The newscaster reports that a large group of students from the Youth International Party is assembling in Grant Park. The “yippies,” as they are more commonly called, are organizing to protest at the upcoming political convention. Mayor Daley has requested that the Illinois National Guard be put on full alert to assist Chicago police with security in the event of rioting. Chicagoans are cautioned not to panic, but to be observant. Apparently, there is even suspicion that the yippies might put LSD in the water system. Mayor Daley appeals for calm, assuring us that law and order will be maintained.
The television screen then explodes with scenes right out of a war movie. Riot police march toward the park while being taunted by protesters. Illinois National Guardsmen assemble at Soldier Field to support the Chicago police. Military vehicles, outfitted with barbed wire, roll down the street providing back-up to any and all who may need it. The final scene shows a city maintenance crew sealing manhole covers with tar to prevent “hoodlums” from escaping into the underground. Nervous silence descends over the streets of Chicago, as well as, in our hotel room. Stunned, no one says a word.
Dad enters the hotel room much to our relief. A second news bulletin suddenly interrupts the first one. The newscaster reports that Warsaw Pact nations have just invaded Czechoslovakia. Immediately the camera cuts to a column of Soviet tanks charging across the Charles Bridge in the capitol city.
Not understanding that two continents and an ocean separate me from Czechoslovakia, I fear those tanks are rolling along Michigan Avenue in Chicago. For all I know, the Soviets are coming to help the protesters and will turn their guns on us. Violence and fear fill my world and I just want to go “home” to Sevilla where we were isolated and never heard any of this. But Sevilla is no longer home, and America now needs my father.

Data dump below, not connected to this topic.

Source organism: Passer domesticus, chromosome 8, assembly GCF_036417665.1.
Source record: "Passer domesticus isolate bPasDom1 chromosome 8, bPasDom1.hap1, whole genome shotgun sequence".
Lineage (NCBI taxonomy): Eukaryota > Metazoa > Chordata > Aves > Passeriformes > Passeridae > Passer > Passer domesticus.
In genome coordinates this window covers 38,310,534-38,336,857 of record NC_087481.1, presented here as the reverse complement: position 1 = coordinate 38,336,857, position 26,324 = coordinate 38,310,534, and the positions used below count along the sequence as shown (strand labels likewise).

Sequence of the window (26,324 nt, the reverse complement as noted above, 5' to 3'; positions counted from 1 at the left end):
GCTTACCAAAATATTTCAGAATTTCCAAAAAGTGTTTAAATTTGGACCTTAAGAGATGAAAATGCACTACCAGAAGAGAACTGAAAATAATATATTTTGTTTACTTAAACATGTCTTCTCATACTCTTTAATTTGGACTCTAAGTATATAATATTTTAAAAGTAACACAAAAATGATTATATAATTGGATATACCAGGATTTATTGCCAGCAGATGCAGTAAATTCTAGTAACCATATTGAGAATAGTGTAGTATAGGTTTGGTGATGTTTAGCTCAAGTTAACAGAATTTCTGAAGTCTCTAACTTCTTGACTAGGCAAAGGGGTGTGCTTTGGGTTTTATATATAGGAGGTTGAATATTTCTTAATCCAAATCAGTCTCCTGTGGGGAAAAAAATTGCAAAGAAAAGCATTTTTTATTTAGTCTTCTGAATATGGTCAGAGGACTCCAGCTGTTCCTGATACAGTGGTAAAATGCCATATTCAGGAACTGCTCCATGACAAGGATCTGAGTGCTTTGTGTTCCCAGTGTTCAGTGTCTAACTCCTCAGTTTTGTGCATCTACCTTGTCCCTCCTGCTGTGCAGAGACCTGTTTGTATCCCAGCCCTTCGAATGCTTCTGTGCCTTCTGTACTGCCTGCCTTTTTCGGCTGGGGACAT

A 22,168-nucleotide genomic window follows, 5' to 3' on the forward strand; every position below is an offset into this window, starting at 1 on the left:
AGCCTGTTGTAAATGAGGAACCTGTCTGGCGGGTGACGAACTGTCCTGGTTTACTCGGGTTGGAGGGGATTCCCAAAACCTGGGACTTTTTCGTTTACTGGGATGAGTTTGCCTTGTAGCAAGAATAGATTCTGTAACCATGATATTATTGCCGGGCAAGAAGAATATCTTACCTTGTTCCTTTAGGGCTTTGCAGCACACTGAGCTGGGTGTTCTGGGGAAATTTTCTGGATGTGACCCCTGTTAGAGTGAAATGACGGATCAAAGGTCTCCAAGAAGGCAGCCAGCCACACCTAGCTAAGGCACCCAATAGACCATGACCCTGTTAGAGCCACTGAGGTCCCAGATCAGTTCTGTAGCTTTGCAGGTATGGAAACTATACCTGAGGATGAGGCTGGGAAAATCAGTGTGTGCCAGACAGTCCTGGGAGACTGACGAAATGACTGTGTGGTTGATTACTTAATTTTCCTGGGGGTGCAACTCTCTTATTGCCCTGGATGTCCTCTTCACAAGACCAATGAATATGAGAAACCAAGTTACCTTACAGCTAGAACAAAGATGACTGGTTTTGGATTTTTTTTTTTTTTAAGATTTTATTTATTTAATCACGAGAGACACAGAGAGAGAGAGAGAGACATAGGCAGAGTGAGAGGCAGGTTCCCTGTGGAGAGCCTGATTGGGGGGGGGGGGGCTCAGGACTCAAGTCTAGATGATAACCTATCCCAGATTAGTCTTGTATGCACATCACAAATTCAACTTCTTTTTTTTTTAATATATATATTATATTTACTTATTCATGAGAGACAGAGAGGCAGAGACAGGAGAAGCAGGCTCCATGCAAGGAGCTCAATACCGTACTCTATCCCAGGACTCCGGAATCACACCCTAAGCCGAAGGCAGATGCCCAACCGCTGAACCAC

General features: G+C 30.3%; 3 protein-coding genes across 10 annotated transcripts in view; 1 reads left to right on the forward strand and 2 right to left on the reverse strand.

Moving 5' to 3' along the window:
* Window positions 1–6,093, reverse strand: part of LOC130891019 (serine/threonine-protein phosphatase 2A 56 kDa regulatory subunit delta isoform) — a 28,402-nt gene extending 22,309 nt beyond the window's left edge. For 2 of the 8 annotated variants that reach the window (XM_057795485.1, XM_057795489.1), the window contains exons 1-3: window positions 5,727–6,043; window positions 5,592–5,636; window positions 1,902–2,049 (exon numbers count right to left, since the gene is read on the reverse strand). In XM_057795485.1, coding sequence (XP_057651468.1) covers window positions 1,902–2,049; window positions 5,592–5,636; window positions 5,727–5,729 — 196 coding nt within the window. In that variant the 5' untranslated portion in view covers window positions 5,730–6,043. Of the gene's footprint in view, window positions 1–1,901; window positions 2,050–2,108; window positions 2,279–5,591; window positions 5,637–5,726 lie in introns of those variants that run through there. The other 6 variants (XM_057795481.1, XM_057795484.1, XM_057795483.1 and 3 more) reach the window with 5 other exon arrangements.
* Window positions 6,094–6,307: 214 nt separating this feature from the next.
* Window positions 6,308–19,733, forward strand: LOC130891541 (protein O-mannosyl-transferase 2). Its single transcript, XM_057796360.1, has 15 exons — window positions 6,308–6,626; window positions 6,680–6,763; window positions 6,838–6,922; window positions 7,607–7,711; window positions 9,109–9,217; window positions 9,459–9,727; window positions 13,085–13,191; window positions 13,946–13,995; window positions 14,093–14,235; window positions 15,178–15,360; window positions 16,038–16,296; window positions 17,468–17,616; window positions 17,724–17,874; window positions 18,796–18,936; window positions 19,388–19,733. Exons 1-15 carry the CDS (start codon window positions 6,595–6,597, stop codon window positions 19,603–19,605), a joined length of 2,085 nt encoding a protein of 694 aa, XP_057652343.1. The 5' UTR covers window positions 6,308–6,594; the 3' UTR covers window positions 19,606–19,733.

“That,” my father says, “is worse than war. It’s never right to allow the bullies of this world to take over, be they hippy, yippy, or communist.”
“But the Czechoslovakians aren’t even fighting back,” I argue. “Maybe it’s a good thing.”
“Believe me,” my father says, “the people of Czechoslovakia don’t want this. This is an invasion. Anyone who opposes it will be persecuted, if not shot. I’m sure they are suffering already; we just don’t see it.”
Our anxiety with the violent turmoil swirling around us manifests concrete. Mom and Dad quickly move in to provide assurance that God’s strength is stronger than any army that marches, his authority greater than any government that rules, and his love for us far deeper than any violent hate mankind can spit at each other. They remind us that the government does not rest on the shoulders of the North Vietnamese, the Soviet Union, the United States, or even on the anti-war protesters who are attempting a revolution. No, my parents tell us, the government rests on the strong and capable shoulders of Jesus Christ who loved us and gave his life for us, and that sacrifice was made for my spiritual freedom.
America’s freedom matters. The ultimate sacrifice others have offered for my freedom matters, but I can’t celebrate the 4th of July without celebrating my own spiritual “Independence Day.”
God’s sacrifice matters too…it matters to me.
“So if the Son makes you free, you will be free indeed.” John 8:36
(Portions of this entry are contained in the newly released book, Stories of Faith and Courage from the HomeFront. Copyright © 2012 by Jocelyn Green, and Karen Whiting. Published by God & Country Press, an imprint of AMG Publishers – All rights reserved.)
© Copyright, 2012 by Donna Tallman.